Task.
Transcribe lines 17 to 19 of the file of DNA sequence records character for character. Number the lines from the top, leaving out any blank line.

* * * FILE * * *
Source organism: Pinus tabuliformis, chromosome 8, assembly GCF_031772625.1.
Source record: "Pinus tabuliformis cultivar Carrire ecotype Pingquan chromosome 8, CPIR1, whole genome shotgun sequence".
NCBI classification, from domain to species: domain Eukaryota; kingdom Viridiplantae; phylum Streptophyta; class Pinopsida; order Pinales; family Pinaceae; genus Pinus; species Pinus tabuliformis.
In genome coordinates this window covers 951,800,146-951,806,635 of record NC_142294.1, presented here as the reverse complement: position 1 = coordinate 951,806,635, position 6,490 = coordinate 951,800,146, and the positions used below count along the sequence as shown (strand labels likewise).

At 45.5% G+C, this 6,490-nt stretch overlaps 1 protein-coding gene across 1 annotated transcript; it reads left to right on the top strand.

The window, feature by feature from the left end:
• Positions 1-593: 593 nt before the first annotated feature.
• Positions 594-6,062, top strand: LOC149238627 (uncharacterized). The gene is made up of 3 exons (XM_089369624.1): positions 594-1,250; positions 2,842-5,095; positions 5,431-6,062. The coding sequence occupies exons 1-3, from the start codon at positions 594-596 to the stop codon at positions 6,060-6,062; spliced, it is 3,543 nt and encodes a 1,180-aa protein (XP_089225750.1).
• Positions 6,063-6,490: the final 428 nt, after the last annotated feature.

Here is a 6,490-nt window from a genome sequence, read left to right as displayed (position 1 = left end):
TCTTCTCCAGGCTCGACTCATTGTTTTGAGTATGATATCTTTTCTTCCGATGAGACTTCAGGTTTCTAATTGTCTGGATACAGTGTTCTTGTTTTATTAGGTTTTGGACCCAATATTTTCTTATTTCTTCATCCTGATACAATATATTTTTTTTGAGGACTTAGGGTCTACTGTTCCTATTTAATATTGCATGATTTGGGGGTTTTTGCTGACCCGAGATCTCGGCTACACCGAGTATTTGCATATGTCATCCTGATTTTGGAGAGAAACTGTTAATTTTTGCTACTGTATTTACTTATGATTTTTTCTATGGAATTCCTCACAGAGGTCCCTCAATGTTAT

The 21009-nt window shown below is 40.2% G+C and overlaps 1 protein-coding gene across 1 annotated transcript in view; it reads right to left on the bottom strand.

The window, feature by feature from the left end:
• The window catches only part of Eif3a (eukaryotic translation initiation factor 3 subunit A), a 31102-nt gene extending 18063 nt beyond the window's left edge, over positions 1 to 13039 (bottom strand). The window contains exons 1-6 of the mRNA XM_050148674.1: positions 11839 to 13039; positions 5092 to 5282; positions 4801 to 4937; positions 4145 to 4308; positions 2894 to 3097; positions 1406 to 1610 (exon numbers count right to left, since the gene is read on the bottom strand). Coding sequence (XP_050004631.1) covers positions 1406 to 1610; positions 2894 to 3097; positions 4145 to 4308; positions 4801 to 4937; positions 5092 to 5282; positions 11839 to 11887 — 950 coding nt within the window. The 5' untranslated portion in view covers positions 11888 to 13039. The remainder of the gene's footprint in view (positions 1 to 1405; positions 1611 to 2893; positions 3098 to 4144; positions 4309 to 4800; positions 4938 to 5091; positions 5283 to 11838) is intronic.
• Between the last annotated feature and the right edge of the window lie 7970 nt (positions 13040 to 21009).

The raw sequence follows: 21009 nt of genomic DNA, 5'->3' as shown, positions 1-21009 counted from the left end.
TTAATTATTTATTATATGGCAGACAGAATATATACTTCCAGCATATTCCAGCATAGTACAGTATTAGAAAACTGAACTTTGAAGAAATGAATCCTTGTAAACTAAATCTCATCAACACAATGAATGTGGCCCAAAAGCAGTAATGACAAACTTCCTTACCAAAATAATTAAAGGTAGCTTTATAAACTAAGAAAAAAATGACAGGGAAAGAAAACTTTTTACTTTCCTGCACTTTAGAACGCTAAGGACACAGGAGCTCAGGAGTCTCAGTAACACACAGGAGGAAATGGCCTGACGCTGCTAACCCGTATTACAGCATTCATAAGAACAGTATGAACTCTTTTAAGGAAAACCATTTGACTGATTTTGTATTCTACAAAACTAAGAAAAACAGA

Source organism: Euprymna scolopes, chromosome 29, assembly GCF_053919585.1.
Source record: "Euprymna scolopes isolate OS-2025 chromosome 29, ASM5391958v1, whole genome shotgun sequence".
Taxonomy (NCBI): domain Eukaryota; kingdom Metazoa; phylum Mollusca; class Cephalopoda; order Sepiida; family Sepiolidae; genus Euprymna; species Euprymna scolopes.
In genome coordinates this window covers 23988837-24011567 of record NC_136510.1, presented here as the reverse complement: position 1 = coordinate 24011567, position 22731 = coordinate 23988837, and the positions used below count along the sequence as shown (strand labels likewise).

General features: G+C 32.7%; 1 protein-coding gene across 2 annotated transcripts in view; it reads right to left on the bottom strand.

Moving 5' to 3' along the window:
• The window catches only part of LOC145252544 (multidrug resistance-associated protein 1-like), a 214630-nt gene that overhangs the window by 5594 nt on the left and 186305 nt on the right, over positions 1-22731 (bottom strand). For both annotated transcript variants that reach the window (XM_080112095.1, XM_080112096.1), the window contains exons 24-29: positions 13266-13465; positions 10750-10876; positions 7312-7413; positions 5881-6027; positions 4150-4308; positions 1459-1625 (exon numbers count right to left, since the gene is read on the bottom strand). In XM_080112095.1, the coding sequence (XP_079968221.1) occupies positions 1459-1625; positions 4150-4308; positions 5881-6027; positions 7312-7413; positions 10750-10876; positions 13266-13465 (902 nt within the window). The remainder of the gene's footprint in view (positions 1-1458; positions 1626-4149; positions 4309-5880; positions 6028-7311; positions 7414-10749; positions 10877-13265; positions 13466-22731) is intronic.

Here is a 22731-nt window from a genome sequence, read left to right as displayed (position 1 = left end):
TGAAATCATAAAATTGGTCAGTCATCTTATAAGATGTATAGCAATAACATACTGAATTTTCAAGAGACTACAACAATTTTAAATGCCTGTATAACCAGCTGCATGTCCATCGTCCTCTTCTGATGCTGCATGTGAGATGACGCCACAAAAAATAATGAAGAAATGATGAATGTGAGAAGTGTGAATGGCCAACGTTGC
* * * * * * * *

TTAATTATTTATTATATGGCAGACAGAATATATACTTCCAGCATATTCCAGCATAGTACAGTATTAGAAAACTGAACTTTGAAGAAATGAATCCTTGTAAACTAAATCTCATCAACACAATGAATGTGGCCCAAAAGCAGTAATGACAAACTTCCTTACCAAAATAATTAAAGGTAGCTTTATAAACTAAGAAAAAAATGACAGGGAAAGAAAACTTTTTACTTTCCTGCACTTTAGAACGCTAAGGACACAGGAGCTCAGGAGTCTCAGTAACACACAGGAGGAAATGGCCTGACGCTGCTAACCCGTATTACAGCATTCATAAGAACAGTATGAACTCTTTTAAGGAAAACCATTTGACTGATTTTGTATTCTACAAAACTAAGAAAAACAGA

Source organism: Euprymna scolopes, chromosome 29, assembly GCF_053919585.1.
Source record: "Euprymna scolopes isolate OS-2025 chromosome 29, ASM5391958v1, whole genome shotgun sequence".